He told BBC Radio 4’s Today programme that there was ‘very reassuring evidence that there is no increase in a blood clot phenomenon here in the UK, where most of the doses in Europe been given so far’.

Norway said on Saturday that it had received reports of people ‘bleeding under the skin’ after receiving the shot, warning it could be a sign of low blood platelet counts.

The Nordic country suspended the AstraZeneca jab on Thursday and has since had three more people treated in hospital for blood clots or brain haemorrhages soon after their vaccination.

But it said there was no proof of a link between the vaccine and the reported blood clots, which are now being probed by the country’s medicines agency.

Austria separately announced that it had suspended the use of a batch of AstraZeneca vaccines after a 49-year-old nurse died of ‘severe blood coagulation problems’ days after receiving an anti-Covid shot.

Several others including Estonia, Latvia and Luxembourg have also suspended the use of vaccines from the so-called ABV5300 batch, a shipment of one million doses which was sent to 17 European countries.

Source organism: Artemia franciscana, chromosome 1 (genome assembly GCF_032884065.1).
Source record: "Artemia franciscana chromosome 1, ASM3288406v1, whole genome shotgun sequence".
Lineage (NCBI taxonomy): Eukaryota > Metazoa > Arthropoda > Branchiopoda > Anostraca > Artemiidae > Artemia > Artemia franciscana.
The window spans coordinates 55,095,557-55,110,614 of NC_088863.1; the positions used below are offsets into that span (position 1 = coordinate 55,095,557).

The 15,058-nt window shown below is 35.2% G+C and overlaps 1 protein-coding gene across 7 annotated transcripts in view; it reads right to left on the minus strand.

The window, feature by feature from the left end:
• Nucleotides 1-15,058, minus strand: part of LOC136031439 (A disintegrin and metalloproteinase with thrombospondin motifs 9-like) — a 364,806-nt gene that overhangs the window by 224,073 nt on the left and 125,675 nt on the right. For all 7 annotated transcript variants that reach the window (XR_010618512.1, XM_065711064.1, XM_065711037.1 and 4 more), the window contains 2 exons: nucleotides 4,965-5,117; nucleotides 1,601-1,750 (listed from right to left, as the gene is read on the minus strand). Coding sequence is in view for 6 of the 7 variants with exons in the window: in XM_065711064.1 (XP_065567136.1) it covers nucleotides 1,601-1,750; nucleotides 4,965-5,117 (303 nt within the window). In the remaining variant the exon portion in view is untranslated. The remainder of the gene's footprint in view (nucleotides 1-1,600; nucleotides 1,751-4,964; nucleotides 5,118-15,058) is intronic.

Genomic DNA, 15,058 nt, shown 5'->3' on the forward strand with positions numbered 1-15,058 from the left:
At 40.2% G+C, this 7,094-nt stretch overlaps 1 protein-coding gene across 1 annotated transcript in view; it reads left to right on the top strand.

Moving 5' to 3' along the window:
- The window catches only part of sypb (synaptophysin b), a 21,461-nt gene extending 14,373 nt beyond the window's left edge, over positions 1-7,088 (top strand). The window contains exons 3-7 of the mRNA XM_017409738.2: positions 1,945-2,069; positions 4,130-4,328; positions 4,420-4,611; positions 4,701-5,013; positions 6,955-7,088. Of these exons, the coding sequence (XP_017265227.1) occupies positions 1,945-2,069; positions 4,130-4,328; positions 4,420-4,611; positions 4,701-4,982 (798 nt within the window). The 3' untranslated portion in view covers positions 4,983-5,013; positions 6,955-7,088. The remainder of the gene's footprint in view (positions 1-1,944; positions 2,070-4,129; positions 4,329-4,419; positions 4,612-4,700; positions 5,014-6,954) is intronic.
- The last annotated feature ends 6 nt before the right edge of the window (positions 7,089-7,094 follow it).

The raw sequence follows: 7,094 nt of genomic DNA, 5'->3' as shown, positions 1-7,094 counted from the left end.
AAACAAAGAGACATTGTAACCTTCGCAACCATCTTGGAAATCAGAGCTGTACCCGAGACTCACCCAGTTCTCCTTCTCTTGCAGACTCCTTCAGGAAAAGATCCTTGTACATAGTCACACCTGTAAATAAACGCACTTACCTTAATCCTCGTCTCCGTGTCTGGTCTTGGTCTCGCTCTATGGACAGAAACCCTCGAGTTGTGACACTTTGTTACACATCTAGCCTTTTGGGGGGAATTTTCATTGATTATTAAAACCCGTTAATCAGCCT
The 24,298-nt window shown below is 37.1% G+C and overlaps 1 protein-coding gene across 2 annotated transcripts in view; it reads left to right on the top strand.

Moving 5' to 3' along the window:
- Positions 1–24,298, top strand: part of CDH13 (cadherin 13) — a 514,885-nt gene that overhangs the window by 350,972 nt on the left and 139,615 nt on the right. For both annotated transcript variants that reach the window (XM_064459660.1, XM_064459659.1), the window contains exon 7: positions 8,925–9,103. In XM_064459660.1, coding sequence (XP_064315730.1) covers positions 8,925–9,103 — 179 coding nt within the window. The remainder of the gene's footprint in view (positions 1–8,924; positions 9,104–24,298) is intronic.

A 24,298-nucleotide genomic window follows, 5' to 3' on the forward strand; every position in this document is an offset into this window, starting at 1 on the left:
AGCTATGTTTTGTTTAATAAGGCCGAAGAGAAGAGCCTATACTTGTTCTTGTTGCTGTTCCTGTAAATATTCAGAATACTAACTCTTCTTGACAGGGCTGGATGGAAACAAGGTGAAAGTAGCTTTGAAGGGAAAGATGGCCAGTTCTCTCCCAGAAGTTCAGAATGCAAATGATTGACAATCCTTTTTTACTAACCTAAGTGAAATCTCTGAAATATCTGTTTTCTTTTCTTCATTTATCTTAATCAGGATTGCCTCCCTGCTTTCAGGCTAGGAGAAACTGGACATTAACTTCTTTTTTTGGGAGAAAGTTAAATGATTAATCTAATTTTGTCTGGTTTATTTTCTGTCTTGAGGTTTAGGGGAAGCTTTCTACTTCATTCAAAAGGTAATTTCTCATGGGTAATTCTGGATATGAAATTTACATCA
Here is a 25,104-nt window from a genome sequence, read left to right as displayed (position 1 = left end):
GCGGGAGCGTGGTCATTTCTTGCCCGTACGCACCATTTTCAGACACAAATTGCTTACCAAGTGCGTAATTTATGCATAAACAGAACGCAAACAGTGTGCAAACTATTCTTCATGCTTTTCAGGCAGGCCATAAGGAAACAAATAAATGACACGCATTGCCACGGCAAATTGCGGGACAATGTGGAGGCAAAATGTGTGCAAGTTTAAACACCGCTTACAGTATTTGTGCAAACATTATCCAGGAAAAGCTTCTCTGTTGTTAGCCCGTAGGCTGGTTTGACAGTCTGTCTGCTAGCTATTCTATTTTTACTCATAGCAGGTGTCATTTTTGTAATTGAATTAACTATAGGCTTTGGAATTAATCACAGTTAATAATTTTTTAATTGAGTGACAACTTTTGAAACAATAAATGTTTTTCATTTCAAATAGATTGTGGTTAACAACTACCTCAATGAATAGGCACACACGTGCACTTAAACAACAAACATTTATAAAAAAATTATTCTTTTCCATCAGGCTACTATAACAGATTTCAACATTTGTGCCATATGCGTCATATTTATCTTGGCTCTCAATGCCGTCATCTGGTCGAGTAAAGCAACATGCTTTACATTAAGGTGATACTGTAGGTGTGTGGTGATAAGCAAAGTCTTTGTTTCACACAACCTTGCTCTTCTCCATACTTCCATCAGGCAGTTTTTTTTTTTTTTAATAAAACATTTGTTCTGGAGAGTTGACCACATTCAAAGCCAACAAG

AstraZeneca became embroiled in a bitter row with European leaders earlier in the year when it announced it would not be able to supply the number of doses it had promised.

Since then, European leaders have bitterly criticised the company and cast doubt on the vaccine’s efficacy while at the same time blocking some exports of doses to destinations outside the European Union.

AstraZeneca said its review had found no evidence of an increased risk of pulmonary embolism, deep vein thrombosis (DVT) or thrombocytopenia, in any defined age group, gender, batch or in any particular country.

On Sunday, health bosses in the Italian region of Piedmont banned the use of a batch of the AstraZeneca vaccine after a teacher died following his jab.

The region had initially suspended all AstraZeneca vaccines to identify and isolate the batch from which the jab administered to the teacher, and has since banned its use.

A government statement did not specify what batch had been banned nor did it say how the teacher died. Italian newspapers reported it was batch ABV5811.

Italy is set to begin its new lockdown on Monday as hospitals struggle with a spike in Covid-19 patients.

It comes almost exactly a year after Italy became the world’s first country to enact a nationwide lockdown to stem the spread of the virus.